Michael Franks - The Art Of Tea
Michael Franks - The Art Of Tea
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Michael Franks - The Art Of Tea
Michael Franks - The Art Of Tea

Michael Franks - The Art Of Tea

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Michael Franks – vocals

Michael Brecker – saxophone

David Sanborn – saxophone

Joe Sample – keyboards

Larry Bunker – vibraphone

Larry Carlton – guitar

Wilton Felder – bass

John Guerin – drums

Jerry Steinholtz – congas


1 LP, standard sleeve

Original analog Master tape : YES

Heavy Press : 180g

Record color : black

Speed : 33 RPM

Size : 12'’


Record Press : Pallas

Label : Speakers Corner

Original Label : Reprise Records

Recorded May 22 – June 9, 1975 at Capitol Recording Studios, Los Angeles, by Al Schmitt, Bruce Botnick and Lee Hershberg

Produced by Tommy LiPuma

Originally released in 1975

Reissued in December 2021



Side A :

  1. Nightmoves
  2. Eggplant
  3. Monkey See - Monkey Do
  4. St. Elmo's Fire
  5. I Don't Know Why I'm So Happy I'm Sad

Side B:

  1. Jive
  2. Popsicle Toes
  3. Sometimes I Just Forget To Smile
  4. Mr. Blue



Reviews :

« After his debut on the tiny Brut Records (a short-lived record label of the famous cologne company), Michael Franks established both his unique sound and a recording process he has continued throughout his career. Primarily a jazz artist, Franks crossed over to pop and rock fans through heavy FM airplay beginning with The Art of Tea. Sensually suggestive and playful tracks, such as "Popsicle Toes" and "Eggplant" contain sly wordplay and almost Henry Mancini-like, breezy jazz-pop. Employing a similar approach as Steely Dan did with its music, Franks' singing and songwriting formed the basis of a sound rooted in the support of top-notch musicians, many of whom were the hottest studio jazz players on the scene. Here, the killer rhythm section of drummer John Guerin and bassist Wilton Felder is augmented by horn pros Michael Brecker and David Sanborn, with Franks and Larry Carlton handling all the guitar work. This winning combination of players, styles, singing, and songwriting would be reshuffled and refined over the years, but perhaps with no finer results than on this official major label debut. » AllMusic Review by Stephen J. Matteo


“As popular music evolved in the 1970’s, the different genres were changing. Jazz adopted electric instruments and synthesizers, creating a fusion sound that was smoother. The hard core rock scene was winding down. Heavy metal and punk music was still undefined in the future. More importantly, r & b moved away from the crossover dance music at Motown and the deeply gospel-rooted Memphis expression. A new hybrid, radio-friendly genre, quiet storm emerged. Incorporating elements of soul and jazz into a contemporary format. Marvin Gaye, Al Green, Barry White, Roberta Flack and Bill Withers were among the early proponents of this new movement. Another of these performers was songwriter and vocalist Michael Franks. In addition to recording with artists like Patti Austin, Brenda Russell and Art Garfunkel, he embarked on a three-decade career as a pop/jazz vocalist. His breakthrough album, The Art Of Tea included his only charting single “Popsicle Toes”.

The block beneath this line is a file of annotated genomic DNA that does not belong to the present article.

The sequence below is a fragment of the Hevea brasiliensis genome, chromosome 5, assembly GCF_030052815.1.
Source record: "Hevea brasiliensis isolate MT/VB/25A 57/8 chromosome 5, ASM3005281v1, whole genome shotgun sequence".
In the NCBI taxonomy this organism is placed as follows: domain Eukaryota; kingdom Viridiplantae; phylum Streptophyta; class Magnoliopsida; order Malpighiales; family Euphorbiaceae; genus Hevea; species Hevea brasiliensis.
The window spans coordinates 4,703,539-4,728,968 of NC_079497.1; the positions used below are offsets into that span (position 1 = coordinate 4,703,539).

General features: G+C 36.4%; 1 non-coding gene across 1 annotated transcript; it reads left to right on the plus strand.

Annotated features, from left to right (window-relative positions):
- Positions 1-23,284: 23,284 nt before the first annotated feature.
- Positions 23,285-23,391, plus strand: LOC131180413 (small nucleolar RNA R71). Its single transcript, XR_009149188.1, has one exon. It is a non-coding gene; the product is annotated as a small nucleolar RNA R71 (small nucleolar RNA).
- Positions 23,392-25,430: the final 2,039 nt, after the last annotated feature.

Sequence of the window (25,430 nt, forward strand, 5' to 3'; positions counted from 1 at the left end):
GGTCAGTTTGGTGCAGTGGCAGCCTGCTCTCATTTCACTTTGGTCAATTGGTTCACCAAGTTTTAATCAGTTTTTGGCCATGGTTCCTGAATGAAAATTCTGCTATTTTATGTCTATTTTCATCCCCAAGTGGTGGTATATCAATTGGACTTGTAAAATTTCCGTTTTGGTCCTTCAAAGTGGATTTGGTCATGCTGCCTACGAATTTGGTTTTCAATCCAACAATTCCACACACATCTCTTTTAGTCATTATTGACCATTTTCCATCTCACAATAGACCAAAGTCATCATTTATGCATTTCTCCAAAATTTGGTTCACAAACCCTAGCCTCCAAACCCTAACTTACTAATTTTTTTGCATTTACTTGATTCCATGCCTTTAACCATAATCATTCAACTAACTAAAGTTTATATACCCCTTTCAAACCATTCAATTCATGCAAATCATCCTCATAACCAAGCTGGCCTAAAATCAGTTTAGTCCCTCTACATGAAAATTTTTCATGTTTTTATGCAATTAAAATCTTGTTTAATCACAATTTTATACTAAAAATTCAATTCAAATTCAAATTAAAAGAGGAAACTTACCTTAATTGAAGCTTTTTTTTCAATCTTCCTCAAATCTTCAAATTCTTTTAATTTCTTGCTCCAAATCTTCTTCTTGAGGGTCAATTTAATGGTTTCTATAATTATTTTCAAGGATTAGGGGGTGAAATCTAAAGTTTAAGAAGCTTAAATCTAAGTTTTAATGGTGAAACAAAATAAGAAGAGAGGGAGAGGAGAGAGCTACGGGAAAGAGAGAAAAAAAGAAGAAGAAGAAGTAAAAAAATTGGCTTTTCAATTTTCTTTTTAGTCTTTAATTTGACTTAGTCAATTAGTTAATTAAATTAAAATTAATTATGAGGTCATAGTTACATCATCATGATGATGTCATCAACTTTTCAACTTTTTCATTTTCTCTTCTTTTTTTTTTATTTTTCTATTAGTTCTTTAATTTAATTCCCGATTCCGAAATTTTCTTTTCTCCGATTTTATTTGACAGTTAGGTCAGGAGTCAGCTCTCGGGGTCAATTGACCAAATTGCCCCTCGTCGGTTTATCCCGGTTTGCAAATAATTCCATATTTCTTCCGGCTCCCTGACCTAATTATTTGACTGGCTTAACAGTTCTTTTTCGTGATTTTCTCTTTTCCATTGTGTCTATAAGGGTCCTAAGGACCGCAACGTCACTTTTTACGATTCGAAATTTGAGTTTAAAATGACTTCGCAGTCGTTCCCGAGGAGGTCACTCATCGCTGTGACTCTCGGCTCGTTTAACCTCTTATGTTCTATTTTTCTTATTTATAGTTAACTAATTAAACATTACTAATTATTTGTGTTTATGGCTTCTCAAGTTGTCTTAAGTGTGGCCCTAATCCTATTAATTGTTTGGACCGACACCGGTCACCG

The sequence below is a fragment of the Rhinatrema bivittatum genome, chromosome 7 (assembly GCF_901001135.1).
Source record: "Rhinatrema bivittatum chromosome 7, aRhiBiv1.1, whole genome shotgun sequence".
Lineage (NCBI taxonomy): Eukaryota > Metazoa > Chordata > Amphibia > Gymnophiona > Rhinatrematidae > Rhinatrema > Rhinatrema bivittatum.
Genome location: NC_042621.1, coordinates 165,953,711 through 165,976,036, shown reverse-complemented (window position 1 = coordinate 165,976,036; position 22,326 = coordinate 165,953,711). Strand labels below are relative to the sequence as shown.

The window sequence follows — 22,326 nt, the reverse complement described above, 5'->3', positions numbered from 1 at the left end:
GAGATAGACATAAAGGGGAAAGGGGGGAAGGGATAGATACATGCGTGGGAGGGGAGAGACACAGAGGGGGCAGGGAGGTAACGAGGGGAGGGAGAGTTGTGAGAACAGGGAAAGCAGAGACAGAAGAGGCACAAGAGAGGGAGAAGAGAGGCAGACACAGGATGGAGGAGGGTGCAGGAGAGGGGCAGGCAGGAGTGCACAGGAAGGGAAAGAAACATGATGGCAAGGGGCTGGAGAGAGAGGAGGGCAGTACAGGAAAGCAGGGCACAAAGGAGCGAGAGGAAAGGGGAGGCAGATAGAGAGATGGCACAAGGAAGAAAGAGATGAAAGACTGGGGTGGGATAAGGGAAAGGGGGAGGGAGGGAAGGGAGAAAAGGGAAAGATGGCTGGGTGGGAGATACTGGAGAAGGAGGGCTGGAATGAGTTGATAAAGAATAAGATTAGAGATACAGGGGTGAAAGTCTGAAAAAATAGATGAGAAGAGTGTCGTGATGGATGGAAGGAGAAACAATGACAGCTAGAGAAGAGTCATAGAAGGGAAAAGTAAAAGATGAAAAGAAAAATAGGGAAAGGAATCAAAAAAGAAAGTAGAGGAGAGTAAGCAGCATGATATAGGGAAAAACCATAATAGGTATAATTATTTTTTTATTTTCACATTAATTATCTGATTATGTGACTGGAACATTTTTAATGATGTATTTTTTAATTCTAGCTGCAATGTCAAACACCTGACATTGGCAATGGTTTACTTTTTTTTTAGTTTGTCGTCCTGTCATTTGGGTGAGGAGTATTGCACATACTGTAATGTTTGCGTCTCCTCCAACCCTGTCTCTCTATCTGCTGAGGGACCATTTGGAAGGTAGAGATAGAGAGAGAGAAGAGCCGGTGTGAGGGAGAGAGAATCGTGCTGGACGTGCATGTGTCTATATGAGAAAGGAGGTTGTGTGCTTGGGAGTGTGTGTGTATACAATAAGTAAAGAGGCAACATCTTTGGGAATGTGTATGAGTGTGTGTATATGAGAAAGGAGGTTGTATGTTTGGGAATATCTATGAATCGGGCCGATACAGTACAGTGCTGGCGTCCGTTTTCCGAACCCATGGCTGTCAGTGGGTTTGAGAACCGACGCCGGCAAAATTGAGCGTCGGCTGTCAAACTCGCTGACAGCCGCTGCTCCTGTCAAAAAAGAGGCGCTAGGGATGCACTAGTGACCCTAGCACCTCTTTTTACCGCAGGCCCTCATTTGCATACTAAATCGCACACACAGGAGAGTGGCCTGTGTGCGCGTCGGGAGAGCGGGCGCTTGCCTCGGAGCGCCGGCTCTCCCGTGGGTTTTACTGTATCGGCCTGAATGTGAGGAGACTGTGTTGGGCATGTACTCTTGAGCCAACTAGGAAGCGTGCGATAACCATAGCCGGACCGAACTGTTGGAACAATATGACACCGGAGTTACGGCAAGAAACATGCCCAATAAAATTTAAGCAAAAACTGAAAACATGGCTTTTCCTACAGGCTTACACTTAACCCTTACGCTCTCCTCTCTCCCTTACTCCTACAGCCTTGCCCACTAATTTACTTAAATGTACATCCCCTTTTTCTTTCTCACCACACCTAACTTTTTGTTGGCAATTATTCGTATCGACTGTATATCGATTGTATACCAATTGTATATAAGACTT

Speakers Corner Records has released a re-mastered 180-gram vinyl of The Art Of Tea. Backing up Frank’s silky tenor are first rate session players like David Sanborn, Joe Sample, Larry Carlton, Larry Bunker, Wilton Felder, John Guerin and Jerry Steinholz. Side One opens with the gentle sway of “Nightmoves”. Franks’ ethereal vocal delivery is framed by smooth electric piano and guitar. His delivery is straightforward and fits into the instrumental pocket. “Eggplant” has a finger-snapping cool vibe and Franks stretches out on vocals, while delivering a humorous, poetic take on love. Joe Sample’s electric piano is fluid and is matched by subtle guitar. Adding some muscle to the instrumentation, “Monkey See-Monkey Do” has a funky, pulse-driven beat with a soulful run on saxophone. Franks articulates a jazzy stream-of consciousness with topical, anecdotal references. “Switching gears, “St. Elmo’s Fire” is a romantic ballad with pop sentiment. Frank’s vocal phrasing is excellent and the overall relaxed structure offers the singer ample opportunity to showcase his innate vocal skills. On “I Don’t Know Why I’m So Happy I’m Sad”, he incorporates laid-back reflections on romance with clever rhyming framed by the understated instrumentals. 

Side Two kicks off with a jazzy attitude and up tempo music on “Jive”. The saxophone adds depth to the structure. Franks’ wordplay is clever and memorable. A certain highlight of the album is “Popsicle Toes”. Franks injects a whimsical, bluesy aesthetic into the jazzy arrangement. Touches like vibraphone enhance the atmospheric feel. Sample’s piano is glowing and offers deeper jazz accents. The band complements Franks’ vocal styling with cohesive play. With a rock tempo, “I Just Forgot To Smile” is more wry observations with quick-rhyme and numerous popular cultural references. The instrumental jamming on this one is excellent. The finale (“Mr. Blue”) shifts to romantic melancholy with a smoky saxophone, synthesizers and acoustic piano weaving a gossamer tapestry.

The Art Of Tea maintains its creative and commercial appeal 45 years after its initial release. Speakers Corner Records has done an exceptional job in re-mastering this to 180-gram vinyl. Franks’ dulcet, higher-register voice is captured with clarity and warmth. The instrumentation never upstages the vocals and the stereo separation is flawless.” Robbie Gerson, Audiophile Audition, September 2021


Ratings :

AllMusic : 4.5 / 5 ;  Discogs : 4.02 / 5 ; Audiophile Audition : 4.5 / 5

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